At least a partial way out seemed possible when Kurdish forces made anti-Assad inroads in northern Syria to support fellow-Kurds under attack by the Syrian army. At last, a disciplined force that could take on Assad without immediately and directly advantaging Daesh and al-Nusra which the Kurds also opposed. Alas, of course, support to the YPG (the People's Protection Units)—consisting primarily of Kurds, but also including some Arabs, Syrian Christians, and even westerners—also supports a potential Syrian Kurdistan of which the YPG is the primary armed instrument. Indirectly, it would also entail indirect reinforcement of the Kurdistan Workers’ Party ( PKK) and its armed wing, the HPG (People’s Defense Force), in Turkey. And that indirect buttress remains vehemently opposed by the Erdoğan government—a NATO member government— which has been fighting the PKK insurgency in Turkey for thirty years. Turkey has warned that it “will not tolerate” territorial gains by any Kurdish militia along its borders with Iraq or Syria and has recently shelled YPG positions in Syria to demonstrate that resolve.

The sudden and dramatic escalation by Russia of its engagement in Syria has changed the military and geopolitical landscape and complicated yet further the U.S. strategic possibilities and even the U.S. objectives. As President Vladimir Putin insists, Russia has all along been providing financial and material backing to “the legitimate government of Syria,” i.e., Assad and his regime, including jets, drones, helicopters, tanks, artillery and (significantly, given the absence of air power by any of the insurgents) surface-to-air missiles. Now Russia has taken a direct, kinetic role in the air and apparently even on the ground. In effect, Putin asks the United States which is more important, anti-terrorism or regime change. He takes the view that it cannot have both and, by definition, any attempt by force to oppose Assad’s legitimate government comprises terrorism, and that anti-terrorism trumps regime change.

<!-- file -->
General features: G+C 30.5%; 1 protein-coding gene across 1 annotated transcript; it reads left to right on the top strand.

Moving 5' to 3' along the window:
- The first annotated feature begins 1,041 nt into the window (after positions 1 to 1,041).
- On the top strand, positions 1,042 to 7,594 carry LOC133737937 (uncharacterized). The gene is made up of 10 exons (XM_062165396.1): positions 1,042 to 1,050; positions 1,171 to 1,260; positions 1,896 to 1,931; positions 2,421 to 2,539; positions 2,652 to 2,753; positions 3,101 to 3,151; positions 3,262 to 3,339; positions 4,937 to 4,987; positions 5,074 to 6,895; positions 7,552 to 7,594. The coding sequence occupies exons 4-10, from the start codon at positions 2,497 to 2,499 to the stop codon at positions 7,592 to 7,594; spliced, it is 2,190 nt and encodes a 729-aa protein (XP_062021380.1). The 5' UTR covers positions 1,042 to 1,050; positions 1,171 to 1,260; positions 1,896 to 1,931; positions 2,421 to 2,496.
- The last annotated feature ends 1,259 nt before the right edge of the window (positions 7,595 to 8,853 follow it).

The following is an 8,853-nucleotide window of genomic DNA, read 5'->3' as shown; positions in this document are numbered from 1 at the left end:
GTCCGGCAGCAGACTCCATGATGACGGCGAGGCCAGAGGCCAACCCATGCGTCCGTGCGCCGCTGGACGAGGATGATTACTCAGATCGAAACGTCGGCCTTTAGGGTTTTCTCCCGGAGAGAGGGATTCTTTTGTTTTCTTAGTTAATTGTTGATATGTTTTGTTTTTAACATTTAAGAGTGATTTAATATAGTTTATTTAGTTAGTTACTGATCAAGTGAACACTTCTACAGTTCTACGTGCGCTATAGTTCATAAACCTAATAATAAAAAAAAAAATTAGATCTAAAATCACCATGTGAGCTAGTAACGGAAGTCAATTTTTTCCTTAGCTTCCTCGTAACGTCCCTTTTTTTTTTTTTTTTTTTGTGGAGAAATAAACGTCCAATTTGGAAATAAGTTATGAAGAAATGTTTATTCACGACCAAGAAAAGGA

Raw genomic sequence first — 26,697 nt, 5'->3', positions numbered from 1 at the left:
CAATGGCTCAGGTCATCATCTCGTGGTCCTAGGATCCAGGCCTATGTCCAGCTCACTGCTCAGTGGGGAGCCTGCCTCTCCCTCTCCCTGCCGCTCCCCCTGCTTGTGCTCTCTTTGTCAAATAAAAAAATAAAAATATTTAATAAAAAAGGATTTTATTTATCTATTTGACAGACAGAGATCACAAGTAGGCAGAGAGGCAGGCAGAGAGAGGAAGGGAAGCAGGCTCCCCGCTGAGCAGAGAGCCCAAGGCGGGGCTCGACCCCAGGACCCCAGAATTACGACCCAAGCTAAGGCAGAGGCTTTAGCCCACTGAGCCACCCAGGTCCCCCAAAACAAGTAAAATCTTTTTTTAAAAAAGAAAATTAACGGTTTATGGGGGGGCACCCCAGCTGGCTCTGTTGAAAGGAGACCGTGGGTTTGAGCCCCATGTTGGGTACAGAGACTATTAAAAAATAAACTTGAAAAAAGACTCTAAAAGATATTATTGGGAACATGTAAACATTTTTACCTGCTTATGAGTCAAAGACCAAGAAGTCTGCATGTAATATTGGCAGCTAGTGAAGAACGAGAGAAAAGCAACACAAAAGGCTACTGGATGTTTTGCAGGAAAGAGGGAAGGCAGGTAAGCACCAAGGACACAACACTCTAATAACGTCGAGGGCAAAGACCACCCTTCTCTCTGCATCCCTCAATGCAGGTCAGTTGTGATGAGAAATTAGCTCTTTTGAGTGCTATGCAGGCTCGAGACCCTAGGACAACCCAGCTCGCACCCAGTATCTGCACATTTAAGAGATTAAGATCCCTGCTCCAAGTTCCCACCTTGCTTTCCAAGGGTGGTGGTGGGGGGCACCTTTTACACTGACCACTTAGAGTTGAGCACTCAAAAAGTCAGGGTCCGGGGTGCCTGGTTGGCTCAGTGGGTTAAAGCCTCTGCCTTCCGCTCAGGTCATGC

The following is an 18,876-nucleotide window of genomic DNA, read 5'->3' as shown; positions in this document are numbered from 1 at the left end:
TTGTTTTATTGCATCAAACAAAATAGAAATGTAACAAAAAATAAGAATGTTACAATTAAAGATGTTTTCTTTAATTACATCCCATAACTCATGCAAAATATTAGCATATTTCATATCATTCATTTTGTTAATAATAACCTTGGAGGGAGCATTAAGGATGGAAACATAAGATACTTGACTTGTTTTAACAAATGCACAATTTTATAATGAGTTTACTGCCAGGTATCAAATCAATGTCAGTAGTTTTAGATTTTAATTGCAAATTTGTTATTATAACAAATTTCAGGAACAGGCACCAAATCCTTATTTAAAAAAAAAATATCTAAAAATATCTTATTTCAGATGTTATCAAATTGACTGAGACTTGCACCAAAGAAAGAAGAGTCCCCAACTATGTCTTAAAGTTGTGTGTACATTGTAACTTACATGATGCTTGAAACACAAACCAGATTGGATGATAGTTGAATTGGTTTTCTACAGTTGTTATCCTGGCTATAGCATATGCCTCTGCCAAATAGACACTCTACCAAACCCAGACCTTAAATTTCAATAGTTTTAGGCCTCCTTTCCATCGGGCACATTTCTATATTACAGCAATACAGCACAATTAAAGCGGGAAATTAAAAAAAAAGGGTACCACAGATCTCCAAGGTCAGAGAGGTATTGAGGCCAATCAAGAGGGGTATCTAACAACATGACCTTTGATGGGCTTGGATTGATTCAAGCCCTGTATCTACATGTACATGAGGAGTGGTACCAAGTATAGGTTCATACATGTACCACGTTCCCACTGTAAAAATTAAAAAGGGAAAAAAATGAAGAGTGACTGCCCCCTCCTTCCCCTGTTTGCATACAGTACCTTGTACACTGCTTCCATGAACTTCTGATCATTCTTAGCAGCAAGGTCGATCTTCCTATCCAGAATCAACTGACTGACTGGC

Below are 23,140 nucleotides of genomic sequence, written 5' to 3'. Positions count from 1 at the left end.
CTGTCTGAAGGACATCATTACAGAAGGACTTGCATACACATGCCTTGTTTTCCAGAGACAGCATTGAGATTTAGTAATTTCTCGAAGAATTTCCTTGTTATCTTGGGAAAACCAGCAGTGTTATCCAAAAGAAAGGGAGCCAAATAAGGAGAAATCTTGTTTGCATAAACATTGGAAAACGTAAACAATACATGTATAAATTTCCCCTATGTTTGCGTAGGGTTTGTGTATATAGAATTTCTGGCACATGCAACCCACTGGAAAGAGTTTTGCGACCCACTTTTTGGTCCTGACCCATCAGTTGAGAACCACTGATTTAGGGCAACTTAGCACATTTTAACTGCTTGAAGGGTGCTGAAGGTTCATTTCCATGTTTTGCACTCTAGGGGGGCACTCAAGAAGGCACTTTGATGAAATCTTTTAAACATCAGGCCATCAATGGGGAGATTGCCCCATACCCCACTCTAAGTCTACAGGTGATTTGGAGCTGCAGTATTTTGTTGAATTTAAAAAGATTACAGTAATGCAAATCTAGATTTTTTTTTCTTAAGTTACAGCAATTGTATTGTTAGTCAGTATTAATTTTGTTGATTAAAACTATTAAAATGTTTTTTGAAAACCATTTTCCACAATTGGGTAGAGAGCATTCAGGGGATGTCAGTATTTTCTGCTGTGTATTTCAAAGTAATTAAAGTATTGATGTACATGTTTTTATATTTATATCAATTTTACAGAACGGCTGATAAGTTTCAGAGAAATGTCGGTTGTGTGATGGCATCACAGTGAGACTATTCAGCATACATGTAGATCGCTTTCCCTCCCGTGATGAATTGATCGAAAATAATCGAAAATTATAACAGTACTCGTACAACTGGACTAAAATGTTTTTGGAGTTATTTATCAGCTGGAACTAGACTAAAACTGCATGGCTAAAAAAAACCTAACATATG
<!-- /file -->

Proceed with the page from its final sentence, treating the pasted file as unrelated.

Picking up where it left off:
Putin has several reasons for his stepped-up intervention. The first is his ambition that Russia resume its standing as a world power, and Syria represents an opportunity to reassert the global balance prior to the “geostrategic catastrophe” of the Soviet demise. Second is his antagonism to liberal reform, in particular, to any regime change arising, like the so-called color revolutions, out of mass protests, especially if they are, or if he believes they are, animated by the West. Third is his determination to demonstrate that he is dependable and will stand by his allies, unlike the United States that “dumped” President Hosni Mubarak of Egypt, for example. Fourth is his belief that an authoritarian leader that imposes order is preferable to the chaos that has engulfed Libya, Egypt and of course Syria. Fifth, but ostensibly principally, is his fear that some of the Russian Islamists now fighting in Syria will, like those from Afghanistan and Iraq, return to fight in Russia, and promulgate terrorist assaults like those in Beslan in 2004 and in Moscow’s subway the same year and then again in 2010. As he said in his television interview with Charlie Rose, “More than 2,000 fighters from Russia and ex-Soviet Republics are in the territory of Syria. There is a threat of their return to us. So instead of waiting for their return, we are better off helping Assad fight them on Syrian territory. So this is the most important thing which encourages us and pushes us to provide assistance to Assad. And, in general, we want the situation in the region to stabilize.” Sixth is to protect Russia’s naval facility at Tartus and, now, its Hemeimeem and Tiyas Air Bases and ground staging facility near Latakia.